U.S. Attorney DeVillers sends letter to hospital executives promoting partnership in thwarting hoarding, price-gouging of essential medical items
Dear Hospital Executives:
As the United States Attorney for the Southern District of Ohio, I am the chief federal law enforcement officer in approximately half of Ohio’s counties. My office’s primary responsibility is to enforce the laws of the United States on behalf of the citizens we serve. In light of the COVID-19 pandemic, our office is prioritizing the deterrence, investigation, and prosecution of wrongdoing related to the coronavirus – including those engaged in hoarding and/or price-gouging with regard to critical medical supplies. These practices are not only morally repugnant in light of the pandemic we are facing, but also, if left unchecked, can inhibit hospitals, physicians and other health care professionals, governmental agencies, and the public from fully implementing measures designed to save lives and mitigate the spread of the novel coronavirus.
By Executive Order dated March 23, 2020, President Trump delegated to the Secretary of Health and Human Services (HHS) the authority to designate materials critical to our the fight against COVID-19 as “scarce” pursuant to the Defense Production Act of 1950. On March 25, 2020, the HHS Secretary designated 15 categories of health and medical supplies as “scarce,” thus triggering both criminal prohibitions and civil enforcement remedies that my office will aggressively enforce. These categories currently include:
- N-95 Filtering Facepiece Respirators;
- Other Filtering Facepiece Respirators (e.g., those designated as N99, N100, R95, R99, R100, or P95, P99, P100);
- Elastomeric, air-purifying respirators and appropriate particulate filters/cartridges;
- Powered Air Purifying Respirator (PAPR);
- Portable Ventilators;
- Chloroquine phosphate or hydroxychloroquine HCl;
- Sterilization services for certain medical devices and certain sterilizers;
- Disinfecting devices and other sanitizing and disinfecting products suitable for use in a clinical setting;
- Medical gowns or apparel, e.g., surgical gowns or isolation gowns;
- Personal protective equipment (PPE) coveralls, e.g., Tyvek Suits;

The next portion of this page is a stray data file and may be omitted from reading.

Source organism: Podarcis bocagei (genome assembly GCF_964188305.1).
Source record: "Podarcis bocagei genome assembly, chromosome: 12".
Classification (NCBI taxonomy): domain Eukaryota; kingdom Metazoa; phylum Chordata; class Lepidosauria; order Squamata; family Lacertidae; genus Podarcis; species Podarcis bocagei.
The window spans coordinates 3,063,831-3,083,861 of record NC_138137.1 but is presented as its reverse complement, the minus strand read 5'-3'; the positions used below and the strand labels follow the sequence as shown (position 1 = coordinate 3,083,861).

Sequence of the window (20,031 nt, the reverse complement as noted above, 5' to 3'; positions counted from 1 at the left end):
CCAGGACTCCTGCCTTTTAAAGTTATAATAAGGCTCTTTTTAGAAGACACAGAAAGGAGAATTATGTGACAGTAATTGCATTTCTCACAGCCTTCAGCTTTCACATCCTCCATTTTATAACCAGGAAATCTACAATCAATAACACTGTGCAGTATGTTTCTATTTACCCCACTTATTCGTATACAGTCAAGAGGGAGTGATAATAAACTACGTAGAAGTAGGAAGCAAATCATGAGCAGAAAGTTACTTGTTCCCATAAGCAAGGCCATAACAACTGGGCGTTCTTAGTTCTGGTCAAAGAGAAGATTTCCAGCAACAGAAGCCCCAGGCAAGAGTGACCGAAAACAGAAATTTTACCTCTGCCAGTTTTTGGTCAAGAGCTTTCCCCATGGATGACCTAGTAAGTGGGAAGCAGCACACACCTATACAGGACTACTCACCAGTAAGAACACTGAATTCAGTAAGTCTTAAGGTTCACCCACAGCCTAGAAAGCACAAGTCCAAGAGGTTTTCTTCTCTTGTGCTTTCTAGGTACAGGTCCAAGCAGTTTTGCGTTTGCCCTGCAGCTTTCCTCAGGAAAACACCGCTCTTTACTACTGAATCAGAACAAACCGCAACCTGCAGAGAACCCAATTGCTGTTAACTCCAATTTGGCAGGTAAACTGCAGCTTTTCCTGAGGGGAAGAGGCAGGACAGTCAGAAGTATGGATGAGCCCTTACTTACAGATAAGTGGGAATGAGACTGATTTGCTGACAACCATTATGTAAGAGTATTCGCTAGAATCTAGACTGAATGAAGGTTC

- PPE face masks;
- PPE surgical masks;
- PPE face shields;
- PPE gloves or surgical gloves;
- Ventilators, anesthesia gas machines modified for use as ventilators, and positive pressure breathing devices modified for use as ventilators, ventilator tubing connectors, and ventilator accessories.
In this time of critical shortage, we are asking for your assistance in identifying individuals and companies that may have acquired vital medical supplies in excess of what they would reasonably use, or for the purpose of charging exorbitant prices. My office is committed to investigating and prosecuting any such incidents as well as any other fraudulent conduct designed to benefit from this pandemic (e.g., false treatments, tests, and/or vaccinations for COVID-19). In furtherance of this goal, I have created a federal COVID-19 Task Force, led by Assistant United States Attorneys (AUSA) Peter Glenn-Applegate and Brenda Shoemaker, to investigate and prosecute these crimes. If you have any information related to price-gouging and/or hoarding, I ask that you please contact AUSA Shoemaker at 614-255-1588. If you have information related to coronavirus fraud, I ask that you please contact AUSA Glenn-Applegate at 614-255-1604.
With help from institutions like yours, the Department of Justice is using every available measure to ensure that these scarce materials are available to treat those affected by the coronavirus. I am very thankful for the vital work that you do on a daily basis and for your institution’s commitment to the people of Ohio. I look forward to collaborating with you to protect the citizens of our community and enforce the laws of the United States during this time of national emergency.
David M. DeVillers
United States Attorney